Study Guide

Blade Runner Deckard: Human or Replicant?

Deckard: Human or Replicant?

If you're in the mood to start a serious Internet flame war, step into any science fiction forum, drop this question, then run away fast:

Is Deckard a human or a Replicant?

Movie geeks of all stripes have argued about whether or not Deckard is himself a Replicant, and at the end of the day, the movie never provides an answer. That means the debate fires can smolder for literally years. We have our own ideas to put out there, but you're never going to get a definitive answer.

The theatrical release seems to confirm that Deckard's birth didn't involve a bar code scan. Key scenes are cut and subtle clues simply don't show up. You can make the assumption that he's a Replicant, but there's not a lot of evidence to back you up.

However, with the various director's cut versions, the question gets a whole lot trickier, and some very tasty clues crop up to suggest that Deckard is also a product of the Tyrell Corporation.

Let's review the evidence;

1. Glowing eyes. At various points, Batty, Pris and Rachael all display weirdly glowing eyes, like raccoons in headlights. Human beings in the movie don't have that…except Deckard, who flashes them briefly after spending the night with Rachael. 

2. Pretty, pretty people. Notice how the various real human beings in the movie are all physically damaged in some way? Gaffe has a limp. Sebastian has an accelerated aging disease. Tyrell's wearing glasses the size of an industrial mixer. And Bryant? We're pretty sure Bryant just oozes Crisco oil out of his pores. (It's suggested, though not stated, that all the pretty people have decamped to the off-world colonies, leaving Earth for the ugly kids to inhabit.)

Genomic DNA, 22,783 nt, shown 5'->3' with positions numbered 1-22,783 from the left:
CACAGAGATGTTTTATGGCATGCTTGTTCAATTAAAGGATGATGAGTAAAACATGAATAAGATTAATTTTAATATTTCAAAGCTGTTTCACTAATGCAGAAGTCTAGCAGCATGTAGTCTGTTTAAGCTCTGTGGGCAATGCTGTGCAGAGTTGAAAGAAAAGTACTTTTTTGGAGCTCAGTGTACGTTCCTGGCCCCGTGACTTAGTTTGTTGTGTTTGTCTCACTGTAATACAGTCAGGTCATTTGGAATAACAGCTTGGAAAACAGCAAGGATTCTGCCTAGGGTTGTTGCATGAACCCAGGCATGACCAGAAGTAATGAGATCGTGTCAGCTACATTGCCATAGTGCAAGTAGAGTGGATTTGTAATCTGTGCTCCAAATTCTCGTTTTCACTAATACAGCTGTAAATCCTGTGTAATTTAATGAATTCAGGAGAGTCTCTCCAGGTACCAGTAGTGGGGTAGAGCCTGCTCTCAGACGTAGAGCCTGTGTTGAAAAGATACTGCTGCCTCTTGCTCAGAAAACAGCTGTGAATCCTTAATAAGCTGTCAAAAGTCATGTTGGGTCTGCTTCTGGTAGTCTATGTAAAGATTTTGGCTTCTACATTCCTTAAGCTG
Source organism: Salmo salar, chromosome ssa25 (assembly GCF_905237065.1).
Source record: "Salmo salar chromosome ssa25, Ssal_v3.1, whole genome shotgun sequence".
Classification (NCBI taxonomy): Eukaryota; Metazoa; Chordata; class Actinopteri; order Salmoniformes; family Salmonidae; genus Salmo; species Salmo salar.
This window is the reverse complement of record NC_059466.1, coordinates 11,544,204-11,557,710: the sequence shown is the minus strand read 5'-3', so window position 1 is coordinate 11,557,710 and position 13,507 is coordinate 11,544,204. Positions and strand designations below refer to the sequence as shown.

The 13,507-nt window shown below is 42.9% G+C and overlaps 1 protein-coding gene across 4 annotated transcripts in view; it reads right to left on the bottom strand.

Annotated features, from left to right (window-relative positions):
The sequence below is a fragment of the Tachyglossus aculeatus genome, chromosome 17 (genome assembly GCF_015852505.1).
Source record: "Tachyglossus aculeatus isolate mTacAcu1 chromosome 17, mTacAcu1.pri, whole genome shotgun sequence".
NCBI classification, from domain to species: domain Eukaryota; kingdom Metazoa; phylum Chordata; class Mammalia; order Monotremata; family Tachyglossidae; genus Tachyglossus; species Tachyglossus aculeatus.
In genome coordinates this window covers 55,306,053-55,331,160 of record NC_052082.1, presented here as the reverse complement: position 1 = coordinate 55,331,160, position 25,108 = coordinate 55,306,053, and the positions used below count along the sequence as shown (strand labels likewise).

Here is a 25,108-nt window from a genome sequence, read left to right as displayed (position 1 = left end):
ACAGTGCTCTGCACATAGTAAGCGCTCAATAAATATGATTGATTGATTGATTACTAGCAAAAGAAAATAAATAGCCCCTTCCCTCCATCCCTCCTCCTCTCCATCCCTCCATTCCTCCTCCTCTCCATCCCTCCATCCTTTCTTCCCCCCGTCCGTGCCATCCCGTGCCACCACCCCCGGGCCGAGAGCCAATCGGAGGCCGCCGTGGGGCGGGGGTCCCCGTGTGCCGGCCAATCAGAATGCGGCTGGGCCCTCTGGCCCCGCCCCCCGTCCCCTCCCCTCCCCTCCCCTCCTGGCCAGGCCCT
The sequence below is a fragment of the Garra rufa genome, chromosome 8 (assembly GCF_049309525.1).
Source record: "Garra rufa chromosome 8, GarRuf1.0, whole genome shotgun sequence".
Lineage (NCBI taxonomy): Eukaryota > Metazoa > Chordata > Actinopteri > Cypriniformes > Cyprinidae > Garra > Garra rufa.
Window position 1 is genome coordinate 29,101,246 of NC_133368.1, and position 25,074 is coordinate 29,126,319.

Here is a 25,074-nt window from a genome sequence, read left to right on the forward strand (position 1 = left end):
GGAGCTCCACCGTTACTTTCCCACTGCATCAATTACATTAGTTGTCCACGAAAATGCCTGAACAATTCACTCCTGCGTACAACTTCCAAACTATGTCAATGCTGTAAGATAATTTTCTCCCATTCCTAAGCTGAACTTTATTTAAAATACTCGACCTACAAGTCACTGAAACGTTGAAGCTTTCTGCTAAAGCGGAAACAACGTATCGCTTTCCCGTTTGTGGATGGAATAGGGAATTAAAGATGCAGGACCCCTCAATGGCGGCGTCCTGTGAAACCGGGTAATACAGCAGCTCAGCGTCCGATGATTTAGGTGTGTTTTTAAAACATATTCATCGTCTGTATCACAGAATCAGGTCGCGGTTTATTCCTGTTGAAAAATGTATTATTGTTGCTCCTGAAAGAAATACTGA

Now look at the Replicants. They've got it going on: strong, healthy, launching back-kicks at the drop of a hand, and generally vamping it up like supermodels when they aren't finding people's eyes to punch in. There's a pretty clear distinction between human and Replicant…

…except for Deckard, played by Harrison Ford in his Maximum Hunk era and looking good enough to eat with a spoon. Hmmm…

3. The Unicorn. The biggest piece of evidence in the "Deckard's-a-Replicant" theory comes at the end, when he discovers Gaffe's origami unicorn lurking outside his apartment. Why is this important? (You know, besides the fact that Gaffe was there and didn't fill Rachael with more holes than a whiffle ball?) Because earlier in the film, Deckard had experienced a dream about a unicorn. That suggests that Gaffe knows something about Deckard's dreams, which further suggests that those dreams are factory standard.

4. The director says so. Did we mention the biggest piece of evidence? We forgot the part where Ridley Scott ruins everyone's fun by coming out and straight-up stating that Deckard is a Replicant. Way to kill those Internet flame wars, Ridley.